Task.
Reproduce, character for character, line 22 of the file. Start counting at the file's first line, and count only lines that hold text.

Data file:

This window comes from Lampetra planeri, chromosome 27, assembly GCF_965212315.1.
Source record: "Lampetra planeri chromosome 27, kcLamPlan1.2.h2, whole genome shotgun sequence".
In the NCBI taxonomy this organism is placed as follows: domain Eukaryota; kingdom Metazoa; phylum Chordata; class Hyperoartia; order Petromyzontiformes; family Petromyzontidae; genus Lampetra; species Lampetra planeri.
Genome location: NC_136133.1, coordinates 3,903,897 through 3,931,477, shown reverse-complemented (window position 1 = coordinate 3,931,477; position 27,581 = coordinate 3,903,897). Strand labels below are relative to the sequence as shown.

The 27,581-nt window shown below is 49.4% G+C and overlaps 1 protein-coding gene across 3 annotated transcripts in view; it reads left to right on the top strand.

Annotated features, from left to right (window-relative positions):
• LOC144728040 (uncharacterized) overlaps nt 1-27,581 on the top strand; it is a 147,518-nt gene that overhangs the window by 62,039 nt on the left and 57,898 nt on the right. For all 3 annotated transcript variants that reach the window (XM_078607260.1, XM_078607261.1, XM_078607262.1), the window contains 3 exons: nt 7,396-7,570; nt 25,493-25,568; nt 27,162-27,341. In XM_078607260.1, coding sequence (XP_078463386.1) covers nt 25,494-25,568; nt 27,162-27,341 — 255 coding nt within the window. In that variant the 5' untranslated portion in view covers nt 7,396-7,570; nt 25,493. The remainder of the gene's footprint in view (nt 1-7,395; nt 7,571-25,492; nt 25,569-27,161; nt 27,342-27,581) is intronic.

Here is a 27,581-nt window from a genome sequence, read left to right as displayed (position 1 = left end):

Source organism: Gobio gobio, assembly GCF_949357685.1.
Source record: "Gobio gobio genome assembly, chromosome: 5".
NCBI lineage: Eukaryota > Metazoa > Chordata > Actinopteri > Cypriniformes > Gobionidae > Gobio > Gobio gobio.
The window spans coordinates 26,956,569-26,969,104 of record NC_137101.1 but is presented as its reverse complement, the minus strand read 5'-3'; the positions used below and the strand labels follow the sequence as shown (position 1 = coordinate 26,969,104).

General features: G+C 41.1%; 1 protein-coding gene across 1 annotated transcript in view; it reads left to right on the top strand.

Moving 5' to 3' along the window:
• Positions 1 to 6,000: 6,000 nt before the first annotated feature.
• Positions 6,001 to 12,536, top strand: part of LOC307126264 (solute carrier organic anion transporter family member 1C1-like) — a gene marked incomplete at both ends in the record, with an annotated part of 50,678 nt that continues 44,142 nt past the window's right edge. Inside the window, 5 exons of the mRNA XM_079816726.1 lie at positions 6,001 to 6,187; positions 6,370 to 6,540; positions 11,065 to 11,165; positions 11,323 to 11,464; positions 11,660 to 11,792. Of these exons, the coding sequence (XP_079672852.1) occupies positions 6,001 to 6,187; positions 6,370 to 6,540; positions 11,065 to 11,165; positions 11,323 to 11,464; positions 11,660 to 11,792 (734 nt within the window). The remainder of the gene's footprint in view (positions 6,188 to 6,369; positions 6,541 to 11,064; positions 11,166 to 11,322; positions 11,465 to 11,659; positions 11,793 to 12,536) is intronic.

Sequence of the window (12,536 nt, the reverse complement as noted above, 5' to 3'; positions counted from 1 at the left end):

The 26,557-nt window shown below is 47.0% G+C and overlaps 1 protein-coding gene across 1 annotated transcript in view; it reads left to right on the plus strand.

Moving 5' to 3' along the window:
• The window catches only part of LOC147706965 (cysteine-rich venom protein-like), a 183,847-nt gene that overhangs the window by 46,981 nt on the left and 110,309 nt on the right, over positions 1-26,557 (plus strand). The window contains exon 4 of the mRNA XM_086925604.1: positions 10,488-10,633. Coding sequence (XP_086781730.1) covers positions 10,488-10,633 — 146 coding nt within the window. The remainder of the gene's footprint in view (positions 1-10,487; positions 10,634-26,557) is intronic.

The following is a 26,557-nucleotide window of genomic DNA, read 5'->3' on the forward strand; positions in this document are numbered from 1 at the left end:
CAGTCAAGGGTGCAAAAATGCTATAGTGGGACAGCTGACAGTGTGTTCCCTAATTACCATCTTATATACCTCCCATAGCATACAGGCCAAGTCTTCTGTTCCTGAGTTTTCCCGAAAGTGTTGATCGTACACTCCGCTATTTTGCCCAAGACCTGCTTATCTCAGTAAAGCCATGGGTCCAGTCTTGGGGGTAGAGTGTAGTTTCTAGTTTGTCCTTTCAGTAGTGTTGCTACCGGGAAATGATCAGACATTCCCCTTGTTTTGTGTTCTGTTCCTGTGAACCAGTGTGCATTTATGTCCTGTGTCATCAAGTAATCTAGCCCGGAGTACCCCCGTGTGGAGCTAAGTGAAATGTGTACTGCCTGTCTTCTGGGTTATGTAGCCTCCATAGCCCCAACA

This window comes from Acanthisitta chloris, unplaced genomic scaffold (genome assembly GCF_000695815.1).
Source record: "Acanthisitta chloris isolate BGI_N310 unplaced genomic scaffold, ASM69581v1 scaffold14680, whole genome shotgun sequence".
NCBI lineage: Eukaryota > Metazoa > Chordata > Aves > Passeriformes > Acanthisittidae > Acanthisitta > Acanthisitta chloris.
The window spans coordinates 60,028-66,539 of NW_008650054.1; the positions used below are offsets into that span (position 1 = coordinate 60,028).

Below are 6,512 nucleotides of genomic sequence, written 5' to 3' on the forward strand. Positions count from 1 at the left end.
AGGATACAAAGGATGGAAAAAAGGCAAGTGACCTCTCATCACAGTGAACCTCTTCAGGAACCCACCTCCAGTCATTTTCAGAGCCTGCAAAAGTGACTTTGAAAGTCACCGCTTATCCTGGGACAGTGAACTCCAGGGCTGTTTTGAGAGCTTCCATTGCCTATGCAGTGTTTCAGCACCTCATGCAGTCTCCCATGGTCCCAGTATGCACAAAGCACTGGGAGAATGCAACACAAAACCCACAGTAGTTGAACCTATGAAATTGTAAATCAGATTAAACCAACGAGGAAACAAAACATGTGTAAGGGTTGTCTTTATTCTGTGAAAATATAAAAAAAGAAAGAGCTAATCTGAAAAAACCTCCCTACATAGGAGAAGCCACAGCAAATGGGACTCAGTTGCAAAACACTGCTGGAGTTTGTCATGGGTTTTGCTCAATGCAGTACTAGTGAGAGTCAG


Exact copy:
CAGTCAAGGGTGCAAAAATGCTATAGTGGGACAGCTGACAGTGTGTTCCCTAATTACCATCTTATATACCTCCCATAGCATACAGGCCAAGTCTTCTGTTCCTGAGTTTTCCCGAAAGTGTTGATCGTACACTCCGCTATTTTGCCCAAGACCTGCTTATCTCAGTAAAGCCATGGGTCCAGTCTTGGGGGTAGAGTGTAGTTTCTAGTTTGTCCTTTCAGTAGTGTTGCTACCGGGAAATGATCAGACATTCCCCTTGTTTTGTGTTCTGTTCCTGTGAACCAGTGTGCATTTATGTCCTGTGTCATCAAGTAATCTAGCCCGGAGTACCCCCGTGTGGAGCTAAGTGAAATGTGTACTGCCTGTCTTCTGGGTTATGTAGCCTCCATAGCCCCAACA